So I'm here in California, helping my husband go through his parents' house. Let me tell you, there is an awful lot of stuff here. More than it would seem possible to fit in a house, I mean. Literally every nook and cranny is filled with (well, to put it nicely) detritus. Naturally it's gotten me to thinking about stuff.
First of all, let me say how very much I loved my in-laws. They were very loving and accepting of me, and always good to me, and I enjoyed knowing them very much. They are missed. They were children of the depression, who had little to begin with but through tooth-gritting hard work managed to not only survive but to build up their "fortunes" to the point that they never had to worry about retirement, or any other issue, as they aged. They were able to do exactly what they wanted to do, and were able to be independent, and not a burden to their children in their old age. I considered them both a success and also people whose characters were worth emulating.
That said, there is a burden left over for their children, and that is the sheer mountains of stuff that has to be looked at and disposed of. My father-in-law, whom we called Sir, was in the building trades for most of his life. He would bring home any and all building materials that were offered to him. There are tens of thousands of nails, 60 years worth of rotten wood, buckets and buckets of plumbing supplies, wires, fasteners, scads of doodads and whatnots that he never actually found use for in his basement. It's overwhelming just to go down there, let alone to try to package it all up and do something with it. In his backyard there is such an accumulation of pipes, wood, old equipment that doesn't run anymore that I was joking to my husband that we might find a dead body buried under the years and years of accumlated tree droppings which couldn't be cleaned up because there was just too much STUFF all over the yard! It was over a foot deep! Really! And being in the apartment business, my father-in-law would literally pull scads and scads of books out of the dumpster, and he never ever said "no" when someone who was moving out his apartment offered him some furniture. They must own a hundred lamps (all of them ugly) not to mention side tales, chairs, and other furniturial odds and ends.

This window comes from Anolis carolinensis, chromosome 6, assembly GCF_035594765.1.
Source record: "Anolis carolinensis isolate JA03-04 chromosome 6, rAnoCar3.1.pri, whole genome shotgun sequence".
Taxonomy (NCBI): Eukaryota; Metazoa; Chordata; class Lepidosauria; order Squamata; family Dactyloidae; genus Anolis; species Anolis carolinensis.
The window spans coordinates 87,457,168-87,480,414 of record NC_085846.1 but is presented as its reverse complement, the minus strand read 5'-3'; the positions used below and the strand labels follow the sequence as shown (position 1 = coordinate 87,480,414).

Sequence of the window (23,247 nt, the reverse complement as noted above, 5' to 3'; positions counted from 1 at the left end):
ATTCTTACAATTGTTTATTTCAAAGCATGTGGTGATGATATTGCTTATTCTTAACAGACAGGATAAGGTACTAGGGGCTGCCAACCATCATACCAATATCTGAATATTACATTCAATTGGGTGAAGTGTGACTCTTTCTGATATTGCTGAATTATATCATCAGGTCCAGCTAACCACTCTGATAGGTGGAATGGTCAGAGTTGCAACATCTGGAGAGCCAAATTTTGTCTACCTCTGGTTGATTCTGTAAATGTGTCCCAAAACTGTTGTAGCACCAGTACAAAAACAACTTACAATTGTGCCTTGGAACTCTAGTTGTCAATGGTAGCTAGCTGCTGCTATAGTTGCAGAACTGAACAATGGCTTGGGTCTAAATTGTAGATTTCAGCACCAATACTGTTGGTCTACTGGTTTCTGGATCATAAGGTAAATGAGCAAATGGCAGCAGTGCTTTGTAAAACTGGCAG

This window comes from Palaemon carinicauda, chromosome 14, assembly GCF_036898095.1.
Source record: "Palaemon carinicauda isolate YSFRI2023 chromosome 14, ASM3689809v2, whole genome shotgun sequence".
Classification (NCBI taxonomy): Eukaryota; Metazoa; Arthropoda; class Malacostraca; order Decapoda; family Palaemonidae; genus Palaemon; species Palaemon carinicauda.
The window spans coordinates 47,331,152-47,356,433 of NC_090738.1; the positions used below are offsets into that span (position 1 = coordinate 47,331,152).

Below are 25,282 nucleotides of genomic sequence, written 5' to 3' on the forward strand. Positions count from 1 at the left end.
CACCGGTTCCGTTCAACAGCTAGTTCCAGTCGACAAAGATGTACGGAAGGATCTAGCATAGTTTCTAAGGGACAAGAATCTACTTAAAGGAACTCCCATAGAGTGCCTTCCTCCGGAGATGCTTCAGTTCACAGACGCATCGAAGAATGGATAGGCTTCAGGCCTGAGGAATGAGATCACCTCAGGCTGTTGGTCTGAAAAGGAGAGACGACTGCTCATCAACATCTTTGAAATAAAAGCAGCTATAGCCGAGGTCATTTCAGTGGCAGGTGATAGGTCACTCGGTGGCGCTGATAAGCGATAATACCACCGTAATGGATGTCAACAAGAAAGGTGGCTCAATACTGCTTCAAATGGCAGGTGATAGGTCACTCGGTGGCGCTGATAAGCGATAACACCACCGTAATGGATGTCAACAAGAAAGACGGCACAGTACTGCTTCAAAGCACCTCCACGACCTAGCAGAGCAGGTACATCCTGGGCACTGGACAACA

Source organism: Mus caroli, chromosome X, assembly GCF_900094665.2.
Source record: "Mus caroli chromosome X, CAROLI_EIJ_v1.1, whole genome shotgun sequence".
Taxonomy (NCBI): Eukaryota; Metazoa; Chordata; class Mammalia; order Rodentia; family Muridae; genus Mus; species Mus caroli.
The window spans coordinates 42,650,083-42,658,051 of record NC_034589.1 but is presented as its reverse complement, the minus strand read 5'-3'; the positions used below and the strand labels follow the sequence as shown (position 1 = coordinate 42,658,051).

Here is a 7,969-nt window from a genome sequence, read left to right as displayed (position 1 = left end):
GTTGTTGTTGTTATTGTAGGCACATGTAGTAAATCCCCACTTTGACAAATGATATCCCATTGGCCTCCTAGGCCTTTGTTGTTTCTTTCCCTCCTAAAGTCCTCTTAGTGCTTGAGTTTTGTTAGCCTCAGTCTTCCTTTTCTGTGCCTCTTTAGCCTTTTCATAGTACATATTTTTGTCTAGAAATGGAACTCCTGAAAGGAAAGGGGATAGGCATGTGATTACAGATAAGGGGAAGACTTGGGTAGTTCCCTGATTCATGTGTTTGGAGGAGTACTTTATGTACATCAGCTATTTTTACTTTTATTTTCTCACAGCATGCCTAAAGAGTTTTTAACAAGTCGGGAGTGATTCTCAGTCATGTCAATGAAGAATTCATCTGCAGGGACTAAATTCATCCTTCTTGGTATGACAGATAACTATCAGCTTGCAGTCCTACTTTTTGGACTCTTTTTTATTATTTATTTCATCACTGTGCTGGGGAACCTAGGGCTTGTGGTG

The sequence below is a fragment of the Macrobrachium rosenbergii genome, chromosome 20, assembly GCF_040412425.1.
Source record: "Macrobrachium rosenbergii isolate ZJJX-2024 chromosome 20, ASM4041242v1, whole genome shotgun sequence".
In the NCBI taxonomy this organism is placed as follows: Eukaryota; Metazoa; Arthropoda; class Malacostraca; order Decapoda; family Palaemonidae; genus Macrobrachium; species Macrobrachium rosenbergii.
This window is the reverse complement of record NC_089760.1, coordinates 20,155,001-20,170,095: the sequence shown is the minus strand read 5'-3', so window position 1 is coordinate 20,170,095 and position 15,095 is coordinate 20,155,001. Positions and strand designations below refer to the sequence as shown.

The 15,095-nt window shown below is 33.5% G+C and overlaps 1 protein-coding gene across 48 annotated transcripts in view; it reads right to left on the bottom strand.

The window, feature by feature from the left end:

Now Maw and Sir didn't take these things because they were greedy, or even because they were pack rats ( although arguably, Sir was a pack rat). They took them because they didn't like things to go to waste. They believed in reduce, reuse, recycle long before it was politically correct to do so. The only problem was that Sir was absolutely certain he would have use for 450 light switch covers some day...He had some ichthymal ointment that was still unused, in it's original wrapping from the 1950's, in his bathroom. He had a hair trimmer that my husband said had to date from 1955 - he said he remembered his mother cutting his and his brothers' hair with it throughout the years - that he still kept in the original box. There are between twenty and thirty telephones, some so antique they are, I believe, from before his time (he was born in 1923). He just couldn't let go of any of it. I remember the days before we moved to Texas, Sir going into the basement determined to get rid of some of the things he had down there - he called it agonizing reappraisal. But he never was able to let any of it go, even though by then he definitely knew he couldn't use any of if anymore. So now all his spaces are filled with it and it all has to go.